cleverness and appropriateness of /arva)na4s expression.
2or can a lover of conventions 'ear (ith the lashes of satire and the unflinching
statements of the naked truth that /arva)na emplo&ed (hen exposing the moral laxities of
his age. But a man=and here lies /arva)na4s glor&=a man (ith his e&es open and (ith his
(its a'out him, can (ell love and adore /arva)na for the (orld of meaning that he
conve&s to him. 0ere is the eternal longing for the one thing that is supremel& (orth
having=God=expressed (ith such rare charm. 0ere is descri'ed (ith infinite (ealth of
po(er and of truth the (a& to the fulfillment of those aspirations. And here is also to 'e
found something of the )o& of realisation (hich it has 'een the glor& of Indian seers to
sing a'out. %he (hole spirit of the Vedanta" is clearl& and admira'l& epitomised. But the
verses of /arva)na are not merel& a re!statement of Vedantic principles or a summar& of
the 0ol& Books. %hose ver& principles hover a'out us all the time, 'ut informed (ith the
life!'reath of poetr& for the& had filled the #oet4s 'eing. %his it is that distinguishes
/arva)na from lifeless moralists and sermonisers, and places him on a higher level, (ith
the saints and great men of all times.
5e shall not concern ourselves here (ith his verses of folk!lore, astrolog& and other
sciences. /uffice it to sa& that /arva)na has given a fitting expression to the folk!lore of
Karnataka, to his kno(ledge of the different parts of the countr& and the seasons of the
&ear, =to the code of our t&pical morals, manners and religious customs, =to (hat oft
(as said 'ut never so (ell expressed". 0is verses concerning astrolog& and other sciences
reveal his thorough kno(ledge of these and his stead& application to the same, and can
(ell 'e passed over (hen (e come to consider his poetr&. But this much must 'e said
a'out them< he has selected from them certain poetical situations to (hich he gives
simple expression. 5e (ill not like(ise give to his riddles and prophetic verses more
than a casual attention. 0is riddles have much (it, 'eaut& and fanc& in them, and sho( us
(hat a fine and versatile mind /arva)na4s (as. ?onsider the follo(ing fanciful one< ! @a
monke& came out of a horse3 and there came also an elephant (ith t(o horns. Both of
them fought together in the sk&.@ 5ho (ill not 'e amused (ith the light fanc& of the
#oet, (hen he comes to kno( that he touches here upon the changing phenomena of the
clouds- 0ere is his prophes& a'out the 'attle of %alikota (hich signalised the fall of the
Vi)a&anagara 1mpire<
@%he corpses (ill 'e stre(n for man& a mile
Around the field, and innumera'le come
%he kites and cro(s that feed upon the dead.@
But this part of /arva)na4s (orks claims separate treatment (ith similar (orks of other
'ards of our province and this is not the place to enter into detail on that su')ect.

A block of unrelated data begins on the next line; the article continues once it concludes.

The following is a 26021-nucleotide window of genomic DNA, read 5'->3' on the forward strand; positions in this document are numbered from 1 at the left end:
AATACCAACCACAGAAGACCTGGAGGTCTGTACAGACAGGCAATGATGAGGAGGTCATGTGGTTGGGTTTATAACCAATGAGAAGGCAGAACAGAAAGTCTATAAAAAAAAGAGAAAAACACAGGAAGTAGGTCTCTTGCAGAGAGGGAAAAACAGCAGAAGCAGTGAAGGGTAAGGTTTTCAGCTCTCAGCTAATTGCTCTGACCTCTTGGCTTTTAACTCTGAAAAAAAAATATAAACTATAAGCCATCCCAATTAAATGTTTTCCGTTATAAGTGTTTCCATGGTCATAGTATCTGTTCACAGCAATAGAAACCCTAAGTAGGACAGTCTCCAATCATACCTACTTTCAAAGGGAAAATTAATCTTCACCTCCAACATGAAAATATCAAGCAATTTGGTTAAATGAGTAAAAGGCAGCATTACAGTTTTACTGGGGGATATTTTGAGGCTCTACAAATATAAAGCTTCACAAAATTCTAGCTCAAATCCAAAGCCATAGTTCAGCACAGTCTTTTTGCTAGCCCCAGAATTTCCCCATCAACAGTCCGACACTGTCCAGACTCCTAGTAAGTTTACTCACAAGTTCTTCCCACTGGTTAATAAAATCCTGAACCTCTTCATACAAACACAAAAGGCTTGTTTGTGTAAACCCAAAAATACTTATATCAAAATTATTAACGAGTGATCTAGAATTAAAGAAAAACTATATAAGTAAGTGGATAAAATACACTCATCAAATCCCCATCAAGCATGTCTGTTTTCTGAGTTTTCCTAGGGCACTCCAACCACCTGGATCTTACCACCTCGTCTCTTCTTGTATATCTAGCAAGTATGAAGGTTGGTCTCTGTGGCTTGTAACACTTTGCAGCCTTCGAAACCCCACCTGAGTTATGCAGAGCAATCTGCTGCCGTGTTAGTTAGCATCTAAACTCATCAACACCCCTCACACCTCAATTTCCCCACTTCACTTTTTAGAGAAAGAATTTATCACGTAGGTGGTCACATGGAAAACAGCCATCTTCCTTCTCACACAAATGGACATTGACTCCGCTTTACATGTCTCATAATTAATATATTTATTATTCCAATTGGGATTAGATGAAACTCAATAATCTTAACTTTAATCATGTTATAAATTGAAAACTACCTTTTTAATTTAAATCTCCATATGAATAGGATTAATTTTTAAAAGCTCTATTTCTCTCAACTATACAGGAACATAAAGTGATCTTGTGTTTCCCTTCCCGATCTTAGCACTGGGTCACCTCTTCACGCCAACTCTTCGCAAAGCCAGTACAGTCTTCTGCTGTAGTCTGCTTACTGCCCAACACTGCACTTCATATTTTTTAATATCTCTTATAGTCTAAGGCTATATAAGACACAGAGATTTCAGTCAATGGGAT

?oming to /arva)na4s poetry (hich (as 'ut part of (hat he (rote or composed, (e
'reathe again the calm and cool air of pure philosoph& and moral purit& and 'eaut&. 0is
most striking characteristic is his invinci'le faith in God, the creator, the giver and the
ordainer of all things<
@5ho made the rose and filled it (ith perfume-
5ho deposited (ater nectar!s(eet
In the soft heart of palm- Bo( do(n> Bo( do(n>
0e made all things and made the kokil" sing.@
It is greatl& to /arva)na4s credit that he sa( through the foul mist of castes and creeds in
an age 'linded '& the same<
@2o sense of narro(ness is to the pure3
2o difference of caste a &ogi" kno(s3
Anaided, undivided '& the ro(s
Of pillars, stands the high roof of the sk&.@
0e realised full& the eternal truth<
@Book to th& Bord (ho lives and moves over all3
2ev4r in 0is net of faint illusions fall3
5omen all fleeting shado(s, (ealth a dream,
%ruth doth (ith constant light through ages 'eam.@
%he ver& life of a Brahmacharin" that he lived sho(s the full realisation of the high ideal
that he had 'efore him. Yet the universalit& of his outlook could not 'ut lead him to pa&
his tri'ute to (omen<
@In (oman is centred the (orld4s happiness3
5oman is the guide to heaven.
/he gives man prosperit& nor makes it less.@
0e could exclaim in his exalted moments (hen he attained the vision of %ruth<
@%ruth shines at last and kno(ledge comes like da(n,
And darkness lifts itself from me a(a&3
%he em'lem of 0is high love have I (on3
%he so'er clouds of miser& one '& one
0ave vanished far and I have found m& (a&.
5hat more- /alvation sure> I )ourne& on and on>@
%hese lines, summing up as the& do the (hole personalit& of /arva)na, verif& for us the
truth of his religious experience '& their unfaltering tone and sureness of vision. In his
pure )o& of living and his un'ounded love of humanit&, he could also find (ords to sa&<
@%he people in ever& to(n are m& relations3
%he men in ever& ,uarter are m& friends3
5hom shall I leave 'ehind-@
As /arva)na himself said in a prett& verse, a Cnani" is kno(n '& his silence, a fool '& his
talk. And /arva)na (ould not have men learn like parrots, 'ut to earn pure kno(ledge for
the realisation of truth. It is difficult indeed to distinguish from among his verses those